Corby MP pledges supports to charity helping veterans re-transition into society after prison

The Corby MP has pledged his support to a mentoring charity that helps war veterans reintegrate into society after leaving prison.

By The Newsroom
Monday, 12th November 2018, 11:31 am
Updated Monday, 12th November 2018, 3:06 pm
Tom Pursglove and Jim Davidson
Tom Pursglove and Jim Davidson

Tom Pursglove welcomed the additional funding for Care after Combat, which was co-founded by comedian and TV presenter Jim Davidson in 2015.

The charity is only currently able to reach one in 10 prisoner veterans and needs urgent funding to roll out its services UK-wide and support all eligible veterans currently serving sentences.

Mr Pursglove said: "The Armed Forces Covenant is an agreement between our country and those who put their lives on the line to defend it, and we have a responsibility to look after the welfare of all our veterans, especially as they leave the Armed Forces and make the massive and often daunting challenge of transitioning to civilian life.

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"Having been a longstanding supporter of the charity, I know that Care after Combat provides dedicated support for those least able to make this transition and who often fall into the prison system as a result.

"We must do everything we can to end this vicious cycle - I welcome the additional funding announced at the Budget for the Armed Forces Covenant Fund and I am pleased to pledge my ongoing support."

It is estimated that there are currently 3,500 former servicemen behind bars in England and Wales.

According to Care after Combat, this represents the largest single occupational cohort within prisons – and one of the most vulnerable groups.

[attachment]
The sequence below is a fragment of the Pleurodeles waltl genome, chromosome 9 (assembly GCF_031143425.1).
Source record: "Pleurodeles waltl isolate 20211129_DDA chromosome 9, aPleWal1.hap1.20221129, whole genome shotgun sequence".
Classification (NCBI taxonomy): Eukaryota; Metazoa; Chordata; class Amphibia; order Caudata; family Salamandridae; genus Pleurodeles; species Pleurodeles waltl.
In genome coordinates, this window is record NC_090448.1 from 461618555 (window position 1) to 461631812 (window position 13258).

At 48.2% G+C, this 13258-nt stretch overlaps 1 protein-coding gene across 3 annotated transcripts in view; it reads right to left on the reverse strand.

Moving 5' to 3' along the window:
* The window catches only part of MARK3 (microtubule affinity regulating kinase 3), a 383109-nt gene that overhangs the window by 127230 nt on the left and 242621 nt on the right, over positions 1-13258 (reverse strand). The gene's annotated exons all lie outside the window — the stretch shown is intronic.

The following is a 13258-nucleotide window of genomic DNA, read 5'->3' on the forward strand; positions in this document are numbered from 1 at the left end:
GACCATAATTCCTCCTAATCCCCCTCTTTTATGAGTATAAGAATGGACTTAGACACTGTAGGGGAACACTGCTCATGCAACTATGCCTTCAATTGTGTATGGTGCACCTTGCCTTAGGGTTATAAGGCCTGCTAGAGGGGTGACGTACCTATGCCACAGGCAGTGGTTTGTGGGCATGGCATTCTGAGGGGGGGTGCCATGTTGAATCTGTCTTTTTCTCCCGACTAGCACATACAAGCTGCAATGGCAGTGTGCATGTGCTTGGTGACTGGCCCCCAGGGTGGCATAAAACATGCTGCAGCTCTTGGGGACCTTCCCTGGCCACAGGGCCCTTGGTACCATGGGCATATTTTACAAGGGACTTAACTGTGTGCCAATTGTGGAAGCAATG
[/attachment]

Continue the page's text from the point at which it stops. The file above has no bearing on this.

The charity mentors incarcerated veterans serving the final 18 months of their sentence to help them make the successful transition from prison life, back into the civilian population.

Over the past three years, it has expanded its scope to provide services for more than 300 incarcerated veterans in almost 30 prisons, helping to reduce first-year re-offending rates among service users to only eight per cent.

This is compared to the 45 per cent first-year re-offending rate among the wider prisoner population.

Mr Davidson, the chief executive officer of Care after Combat, said: "At a time when our prison service is struggling to cope, Care after Combat could play a greater role to reduce re-offending and help former veterans by restoring the sense of stability and purpose which they enjoyed whilst serving in the Armed Forces.

"While we welcome the additional £10 million cash injection to the Armed Forces Covenant Fund to support mental health projects, we call on Government to recognise the specific requirements of this group and increase funding for veteran prisoner community transition services.”